The MXL 990 remains one of the industry's most ground-breaking microphones. The first high quality condenser microphone to come into reach of working musicians, the MXL 990 has a FET preamp and a large diaphragm for truly professional sound qualit...
Great for everyday podcast use
Ballad of Paka: Logic Pro for DAW. Guitars were recorded with a MXL 890 through a Focusrite 2i2. My friend recorded drum samples for me to use - not sure what his set up was for those. Vocals were through the MXL and Focusrite as well. As for VST I used some sort of 8bit wave generator for most of the synths plus a thermin plugin for Toothless. Organs were just through the built-in Logic organs. Bass I usually just direct input through the Focusrite. Pollen King: Logic Pro for Daw. This time Guitars were recorded up close with an SM57, with the MXL 890 picking up room noise (both recorded simultaneously through the Focusrite 2i2.). Drums were recorded live this time with my friend's 8-input firepod. I think I mic'd everything with SM57s and used the MXL 890 and whatever condenser mic he had picking up room noise. Viola on Copper/Gold was recorded with the MXL890 and then re-recorded via my monitors to a tape recorder I bought at Goodwill. I then mixed the two together. VST I think I only used a Mellotron sampler I found online and whatever the built in electric piano for Logic is called. Bass was recorded direct input from the Focusrite again. Vocals through the MXL 890. Equipment (outside of aforementioned mics): Gibson SG for guitar (Maybe a Strat on some of Pollen King), Vox Solid State amp, Fender Jazz Bass, Basic Starter Bell Kit. Outside of the drums (don't know the make on those) I think that might be it. Happy to answer more questions if you've got them.more
The MXL 990 remains one of the industry's most ground-breaking microphones. The first high quality condenser microphone to come into reach of working musicians, the MXL 990 has a FET preamp and a large diaphragm for truly professional sound quality in both digital and analog recordings. This revolutionary condenser microphone continues to astound artists with its silky, high end and tight, solid low and midrange reproduction.
It is pretty solid built and you can get very nice results from it. Good performance for a fair price. The built is actually so good, that there are modifications for it. You can order online a kit with better electronics and a better diaphragm. In the end it will cost you some time and around 300-400 USD but it is claimed that it comes into the quality range of some very high priced neumann mics. Even without the modifications it is reasonable good.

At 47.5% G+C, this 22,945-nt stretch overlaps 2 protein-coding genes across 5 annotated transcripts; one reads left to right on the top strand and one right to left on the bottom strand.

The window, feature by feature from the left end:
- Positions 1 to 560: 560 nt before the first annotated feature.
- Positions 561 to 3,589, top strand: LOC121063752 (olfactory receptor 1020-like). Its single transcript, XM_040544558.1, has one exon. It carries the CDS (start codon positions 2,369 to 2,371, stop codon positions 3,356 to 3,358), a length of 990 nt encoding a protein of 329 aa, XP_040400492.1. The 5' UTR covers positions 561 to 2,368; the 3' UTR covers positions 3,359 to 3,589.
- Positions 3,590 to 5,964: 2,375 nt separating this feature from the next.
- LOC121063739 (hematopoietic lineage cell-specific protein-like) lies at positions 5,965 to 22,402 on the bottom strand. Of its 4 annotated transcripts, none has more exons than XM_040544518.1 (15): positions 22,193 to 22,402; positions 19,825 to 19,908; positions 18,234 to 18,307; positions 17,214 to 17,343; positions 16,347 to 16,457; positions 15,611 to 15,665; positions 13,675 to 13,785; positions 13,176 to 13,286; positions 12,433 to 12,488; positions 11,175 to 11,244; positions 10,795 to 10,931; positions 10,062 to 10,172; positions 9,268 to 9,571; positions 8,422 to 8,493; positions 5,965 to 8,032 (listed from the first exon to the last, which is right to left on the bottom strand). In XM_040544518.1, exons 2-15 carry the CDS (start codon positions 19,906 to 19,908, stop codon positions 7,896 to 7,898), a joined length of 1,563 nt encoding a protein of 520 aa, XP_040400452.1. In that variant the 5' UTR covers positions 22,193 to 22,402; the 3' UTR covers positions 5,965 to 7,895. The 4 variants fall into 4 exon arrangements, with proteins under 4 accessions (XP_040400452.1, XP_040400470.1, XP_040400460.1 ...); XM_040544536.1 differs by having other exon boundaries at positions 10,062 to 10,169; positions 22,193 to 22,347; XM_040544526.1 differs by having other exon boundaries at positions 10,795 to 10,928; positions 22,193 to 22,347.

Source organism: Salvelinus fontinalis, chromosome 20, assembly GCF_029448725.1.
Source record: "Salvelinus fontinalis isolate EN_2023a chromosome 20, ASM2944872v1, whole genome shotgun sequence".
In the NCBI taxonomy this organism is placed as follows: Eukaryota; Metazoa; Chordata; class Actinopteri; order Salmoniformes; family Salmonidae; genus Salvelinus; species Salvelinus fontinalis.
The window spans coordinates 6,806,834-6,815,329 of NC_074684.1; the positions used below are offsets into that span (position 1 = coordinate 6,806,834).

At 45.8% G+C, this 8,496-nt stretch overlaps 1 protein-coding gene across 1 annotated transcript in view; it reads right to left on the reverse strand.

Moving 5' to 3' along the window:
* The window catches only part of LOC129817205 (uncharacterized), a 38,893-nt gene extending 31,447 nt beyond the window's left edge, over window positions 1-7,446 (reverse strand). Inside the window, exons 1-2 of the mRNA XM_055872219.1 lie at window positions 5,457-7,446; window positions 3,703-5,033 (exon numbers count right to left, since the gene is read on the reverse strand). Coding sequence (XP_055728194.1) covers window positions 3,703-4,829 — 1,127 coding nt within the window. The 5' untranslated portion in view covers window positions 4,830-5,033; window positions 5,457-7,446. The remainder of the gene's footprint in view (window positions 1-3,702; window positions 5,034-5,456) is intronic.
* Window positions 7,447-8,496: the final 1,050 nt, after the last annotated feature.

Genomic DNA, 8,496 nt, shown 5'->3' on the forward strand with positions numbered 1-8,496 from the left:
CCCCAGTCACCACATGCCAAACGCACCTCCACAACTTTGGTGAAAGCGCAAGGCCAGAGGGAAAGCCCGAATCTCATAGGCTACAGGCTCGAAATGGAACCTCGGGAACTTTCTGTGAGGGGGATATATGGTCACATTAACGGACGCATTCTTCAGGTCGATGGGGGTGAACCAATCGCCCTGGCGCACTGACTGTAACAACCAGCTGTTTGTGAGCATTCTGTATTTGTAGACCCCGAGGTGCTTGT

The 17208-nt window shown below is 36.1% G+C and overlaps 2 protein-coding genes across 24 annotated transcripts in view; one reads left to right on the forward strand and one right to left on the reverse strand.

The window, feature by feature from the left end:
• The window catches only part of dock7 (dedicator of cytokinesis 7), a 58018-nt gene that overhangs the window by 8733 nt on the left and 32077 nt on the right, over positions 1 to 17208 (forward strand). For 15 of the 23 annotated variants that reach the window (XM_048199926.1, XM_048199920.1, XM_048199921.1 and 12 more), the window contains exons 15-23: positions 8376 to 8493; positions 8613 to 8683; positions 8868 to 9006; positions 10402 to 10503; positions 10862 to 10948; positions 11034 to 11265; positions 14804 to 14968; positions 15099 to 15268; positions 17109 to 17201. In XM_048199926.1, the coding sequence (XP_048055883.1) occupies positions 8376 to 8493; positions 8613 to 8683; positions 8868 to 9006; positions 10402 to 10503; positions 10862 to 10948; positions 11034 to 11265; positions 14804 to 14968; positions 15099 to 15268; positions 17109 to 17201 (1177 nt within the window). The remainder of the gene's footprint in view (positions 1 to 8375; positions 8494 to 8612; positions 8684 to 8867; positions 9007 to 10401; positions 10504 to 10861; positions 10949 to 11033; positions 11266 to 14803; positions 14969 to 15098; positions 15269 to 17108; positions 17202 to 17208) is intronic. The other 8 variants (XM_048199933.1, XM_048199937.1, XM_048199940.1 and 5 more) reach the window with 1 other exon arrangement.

In my life, I have been through hundreds or microphones. In my punk days in the 90s, we couldn't afford anything, so we would essentially use what we could get our hands on. As I was starting to take music seriously, I invested in some intro basic recording mics, like the MXLs. When I thought I had grown out of these models (and had a little bit more money to spend on gear) I bought more Shure mics and some Blue mics for vocals. But, I always got a better tone out of the MXLs! So, for my new recordings of my personal music, I have gone back to the good 'ol MXL 990. For my vocal range, I LOVE this mic. Sadly, my higher-end mics are now collecting dust in the closet. I call these guys "'ol trusty" for a reason.
Honestly, this is just a sweet condenser mic. The highs are crisp, the lows are rumbling, and the mids aren't too extreme. It has great overall response and sounds good. Not much else to say.
Bought this mic from pawnshop and it works just haven't had a chance to fully record with it as of setup on my Akai Renaissance through the Alto mixer hooked up.